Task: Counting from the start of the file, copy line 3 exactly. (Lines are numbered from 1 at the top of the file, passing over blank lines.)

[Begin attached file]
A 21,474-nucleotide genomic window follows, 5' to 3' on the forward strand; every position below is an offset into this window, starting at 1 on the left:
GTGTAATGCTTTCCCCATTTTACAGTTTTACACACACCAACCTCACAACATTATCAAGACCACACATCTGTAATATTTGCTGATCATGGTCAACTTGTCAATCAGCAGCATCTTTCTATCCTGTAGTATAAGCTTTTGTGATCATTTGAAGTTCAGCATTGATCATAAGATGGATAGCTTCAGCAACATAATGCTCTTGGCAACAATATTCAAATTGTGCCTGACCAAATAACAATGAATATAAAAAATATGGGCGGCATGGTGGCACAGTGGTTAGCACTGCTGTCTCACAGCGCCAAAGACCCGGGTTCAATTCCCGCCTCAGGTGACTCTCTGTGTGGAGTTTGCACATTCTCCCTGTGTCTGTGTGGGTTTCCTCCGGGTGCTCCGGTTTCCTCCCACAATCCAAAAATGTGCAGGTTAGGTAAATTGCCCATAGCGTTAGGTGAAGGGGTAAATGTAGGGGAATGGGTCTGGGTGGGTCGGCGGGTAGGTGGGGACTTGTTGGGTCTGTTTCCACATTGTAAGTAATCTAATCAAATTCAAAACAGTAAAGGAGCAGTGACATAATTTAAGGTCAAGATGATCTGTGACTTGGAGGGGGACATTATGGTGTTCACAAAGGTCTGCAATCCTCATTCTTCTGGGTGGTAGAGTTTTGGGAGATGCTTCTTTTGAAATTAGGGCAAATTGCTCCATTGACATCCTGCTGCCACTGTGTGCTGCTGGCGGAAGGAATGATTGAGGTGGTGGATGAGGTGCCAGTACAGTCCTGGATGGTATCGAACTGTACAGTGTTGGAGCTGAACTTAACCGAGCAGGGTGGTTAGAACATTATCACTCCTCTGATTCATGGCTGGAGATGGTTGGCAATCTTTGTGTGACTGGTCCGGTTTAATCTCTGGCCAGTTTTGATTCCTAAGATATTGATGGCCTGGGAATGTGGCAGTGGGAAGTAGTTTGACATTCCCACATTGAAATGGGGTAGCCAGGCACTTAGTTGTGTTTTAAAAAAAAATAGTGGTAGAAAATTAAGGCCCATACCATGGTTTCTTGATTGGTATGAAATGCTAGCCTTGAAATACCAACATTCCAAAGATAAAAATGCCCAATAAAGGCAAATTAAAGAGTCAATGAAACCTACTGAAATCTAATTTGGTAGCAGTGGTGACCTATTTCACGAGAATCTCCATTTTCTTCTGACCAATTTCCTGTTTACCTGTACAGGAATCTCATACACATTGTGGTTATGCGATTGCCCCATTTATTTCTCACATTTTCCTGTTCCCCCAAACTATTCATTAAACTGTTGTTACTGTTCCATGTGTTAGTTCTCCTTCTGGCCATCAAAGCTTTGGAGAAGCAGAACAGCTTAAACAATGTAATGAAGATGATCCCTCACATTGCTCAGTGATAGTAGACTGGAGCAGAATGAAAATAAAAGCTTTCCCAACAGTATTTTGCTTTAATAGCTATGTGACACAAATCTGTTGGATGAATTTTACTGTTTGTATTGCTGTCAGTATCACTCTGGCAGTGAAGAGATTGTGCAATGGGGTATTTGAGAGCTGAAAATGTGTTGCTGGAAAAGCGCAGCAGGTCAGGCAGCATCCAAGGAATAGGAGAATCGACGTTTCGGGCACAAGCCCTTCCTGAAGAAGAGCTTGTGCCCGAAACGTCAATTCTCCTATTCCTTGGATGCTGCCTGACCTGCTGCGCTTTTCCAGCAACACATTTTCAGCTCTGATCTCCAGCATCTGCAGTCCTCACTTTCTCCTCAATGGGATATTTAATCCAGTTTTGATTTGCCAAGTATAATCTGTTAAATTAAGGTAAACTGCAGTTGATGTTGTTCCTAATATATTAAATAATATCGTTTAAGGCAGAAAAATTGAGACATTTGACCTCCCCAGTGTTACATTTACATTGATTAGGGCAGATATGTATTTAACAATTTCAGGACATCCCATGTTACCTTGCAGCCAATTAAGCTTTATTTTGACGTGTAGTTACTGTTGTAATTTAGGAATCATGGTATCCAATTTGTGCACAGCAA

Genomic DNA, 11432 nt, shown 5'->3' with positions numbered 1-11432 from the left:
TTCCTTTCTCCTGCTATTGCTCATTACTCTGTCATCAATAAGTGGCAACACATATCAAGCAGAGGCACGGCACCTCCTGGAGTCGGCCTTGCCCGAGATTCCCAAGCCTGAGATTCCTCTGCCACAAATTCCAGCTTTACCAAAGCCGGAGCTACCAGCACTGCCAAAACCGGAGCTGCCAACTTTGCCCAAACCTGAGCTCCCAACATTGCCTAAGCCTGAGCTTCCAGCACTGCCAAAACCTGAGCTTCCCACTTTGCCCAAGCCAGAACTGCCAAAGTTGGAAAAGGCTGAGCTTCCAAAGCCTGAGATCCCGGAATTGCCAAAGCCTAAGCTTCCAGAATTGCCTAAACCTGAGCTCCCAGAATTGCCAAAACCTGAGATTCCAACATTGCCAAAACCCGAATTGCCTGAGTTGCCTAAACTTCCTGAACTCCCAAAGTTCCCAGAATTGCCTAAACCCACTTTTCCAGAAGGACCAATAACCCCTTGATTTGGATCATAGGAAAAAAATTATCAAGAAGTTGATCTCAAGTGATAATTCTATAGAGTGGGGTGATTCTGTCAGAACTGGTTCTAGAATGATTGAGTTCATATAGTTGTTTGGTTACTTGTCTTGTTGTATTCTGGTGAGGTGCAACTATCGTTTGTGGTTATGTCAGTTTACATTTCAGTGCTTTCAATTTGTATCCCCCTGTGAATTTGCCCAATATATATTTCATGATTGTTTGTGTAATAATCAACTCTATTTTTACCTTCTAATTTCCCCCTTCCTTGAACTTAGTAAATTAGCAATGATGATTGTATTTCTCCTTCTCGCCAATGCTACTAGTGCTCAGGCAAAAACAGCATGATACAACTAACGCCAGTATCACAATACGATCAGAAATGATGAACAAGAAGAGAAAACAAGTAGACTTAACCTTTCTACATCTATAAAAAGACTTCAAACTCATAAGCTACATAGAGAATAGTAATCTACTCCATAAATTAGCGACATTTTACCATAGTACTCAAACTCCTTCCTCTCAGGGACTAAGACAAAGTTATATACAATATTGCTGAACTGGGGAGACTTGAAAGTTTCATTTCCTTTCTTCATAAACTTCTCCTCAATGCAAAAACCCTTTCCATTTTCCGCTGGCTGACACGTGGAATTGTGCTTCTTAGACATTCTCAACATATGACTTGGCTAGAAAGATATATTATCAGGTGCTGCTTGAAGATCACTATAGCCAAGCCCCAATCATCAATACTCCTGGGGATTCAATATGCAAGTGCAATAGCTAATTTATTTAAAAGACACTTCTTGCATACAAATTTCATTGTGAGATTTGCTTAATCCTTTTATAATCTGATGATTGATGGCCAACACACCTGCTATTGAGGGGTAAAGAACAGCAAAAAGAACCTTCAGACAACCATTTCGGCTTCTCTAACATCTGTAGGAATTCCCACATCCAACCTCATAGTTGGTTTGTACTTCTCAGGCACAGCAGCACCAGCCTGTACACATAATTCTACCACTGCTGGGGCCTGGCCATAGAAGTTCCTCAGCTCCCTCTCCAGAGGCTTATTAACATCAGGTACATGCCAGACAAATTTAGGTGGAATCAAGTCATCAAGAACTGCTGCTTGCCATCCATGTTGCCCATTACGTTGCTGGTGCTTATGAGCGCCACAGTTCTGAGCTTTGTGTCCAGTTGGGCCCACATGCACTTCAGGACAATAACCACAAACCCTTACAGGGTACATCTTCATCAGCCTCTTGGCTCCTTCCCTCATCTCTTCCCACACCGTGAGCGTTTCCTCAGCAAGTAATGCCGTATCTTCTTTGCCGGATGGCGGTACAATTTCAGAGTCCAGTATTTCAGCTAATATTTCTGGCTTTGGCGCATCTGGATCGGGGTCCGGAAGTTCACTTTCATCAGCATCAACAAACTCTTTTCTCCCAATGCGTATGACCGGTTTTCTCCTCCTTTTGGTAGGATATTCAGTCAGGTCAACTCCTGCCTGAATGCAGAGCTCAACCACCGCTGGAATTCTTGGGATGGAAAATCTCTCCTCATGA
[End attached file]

Genomic DNA, 11432 nt, shown 5'->3' with positions numbered 1-11432 from the left: